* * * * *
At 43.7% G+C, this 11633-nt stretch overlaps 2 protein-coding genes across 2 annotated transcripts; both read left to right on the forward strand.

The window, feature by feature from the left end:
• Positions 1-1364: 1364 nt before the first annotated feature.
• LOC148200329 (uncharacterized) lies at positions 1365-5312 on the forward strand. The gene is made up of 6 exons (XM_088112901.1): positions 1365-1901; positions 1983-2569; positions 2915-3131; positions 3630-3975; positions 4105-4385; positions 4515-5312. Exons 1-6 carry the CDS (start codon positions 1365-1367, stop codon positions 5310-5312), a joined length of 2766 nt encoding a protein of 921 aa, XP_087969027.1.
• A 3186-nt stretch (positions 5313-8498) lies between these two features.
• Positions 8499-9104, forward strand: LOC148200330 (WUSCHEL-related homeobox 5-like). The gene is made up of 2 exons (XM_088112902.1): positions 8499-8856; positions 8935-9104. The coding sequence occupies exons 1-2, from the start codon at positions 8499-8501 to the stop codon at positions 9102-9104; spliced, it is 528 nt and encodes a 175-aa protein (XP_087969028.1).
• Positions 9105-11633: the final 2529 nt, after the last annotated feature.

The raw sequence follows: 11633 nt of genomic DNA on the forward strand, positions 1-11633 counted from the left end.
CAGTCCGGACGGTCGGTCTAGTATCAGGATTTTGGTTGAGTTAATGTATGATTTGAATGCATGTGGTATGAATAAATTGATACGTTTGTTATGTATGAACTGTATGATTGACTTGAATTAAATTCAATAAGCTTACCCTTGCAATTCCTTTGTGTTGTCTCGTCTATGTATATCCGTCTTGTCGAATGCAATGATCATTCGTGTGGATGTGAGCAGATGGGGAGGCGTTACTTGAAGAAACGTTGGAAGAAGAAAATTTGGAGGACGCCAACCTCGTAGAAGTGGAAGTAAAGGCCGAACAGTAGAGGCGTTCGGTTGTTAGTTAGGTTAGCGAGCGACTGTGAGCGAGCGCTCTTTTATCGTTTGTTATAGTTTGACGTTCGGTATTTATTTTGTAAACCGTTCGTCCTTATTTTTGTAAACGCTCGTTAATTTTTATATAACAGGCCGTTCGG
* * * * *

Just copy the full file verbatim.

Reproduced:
At 43.7% G+C, this 11633-nt stretch overlaps 2 protein-coding genes across 2 annotated transcripts; both read left to right on the forward strand.

The window, feature by feature from the left end:
• Positions 1-1364: 1364 nt before the first annotated feature.
• LOC148200329 (uncharacterized) lies at positions 1365-5312 on the forward strand. The gene is made up of 6 exons (XM_088112901.1): positions 1365-1901; positions 1983-2569; positions 2915-3131; positions 3630-3975; positions 4105-4385; positions 4515-5312. Exons 1-6 carry the CDS (start codon positions 1365-1367, stop codon positions 5310-5312), a joined length of 2766 nt encoding a protein of 921 aa, XP_087969027.1.
• A 3186-nt stretch (positions 5313-8498) lies between these two features.
• Positions 8499-9104, forward strand: LOC148200330 (WUSCHEL-related homeobox 5-like). The gene is made up of 2 exons (XM_088112902.1): positions 8499-8856; positions 8935-9104. The coding sequence occupies exons 1-2, from the start codon at positions 8499-8501 to the stop codon at positions 9102-9104; spliced, it is 528 nt and encodes a 175-aa protein (XP_087969028.1).
• Positions 9105-11633: the final 2529 nt, after the last annotated feature.

The raw sequence follows: 11633 nt of genomic DNA on the forward strand, positions 1-11633 counted from the left end.
CAGTCCGGACGGTCGGTCTAGTATCAGGATTTTGGTTGAGTTAATGTATGATTTGAATGCATGTGGTATGAATAAATTGATACGTTTGTTATGTATGAACTGTATGATTGACTTGAATTAAATTCAATAAGCTTACCCTTGCAATTCCTTTGTGTTGTCTCGTCTATGTATATCCGTCTTGTCGAATGCAATGATCATTCGTGTGGATGTGAGCAGATGGGGAGGCGTTACTTGAAGAAACGTTGGAAGAAGAAAATTTGGAGGACGCCAACCTCGTAGAAGTGGAAGTAAAGGCCGAACAGTAGAGGCGTTCGGTTGTTAGTTAGGTTAGCGAGCGACTGTGAGCGAGCGCTCTTTTATCGTTTGTTATAGTTTGACGTTCGGTATTTATTTTGTAAACCGTTCGTCCTTATTTTTGTAAACGCTCGTTAATTTTTATATAACAGGCCGTTCGG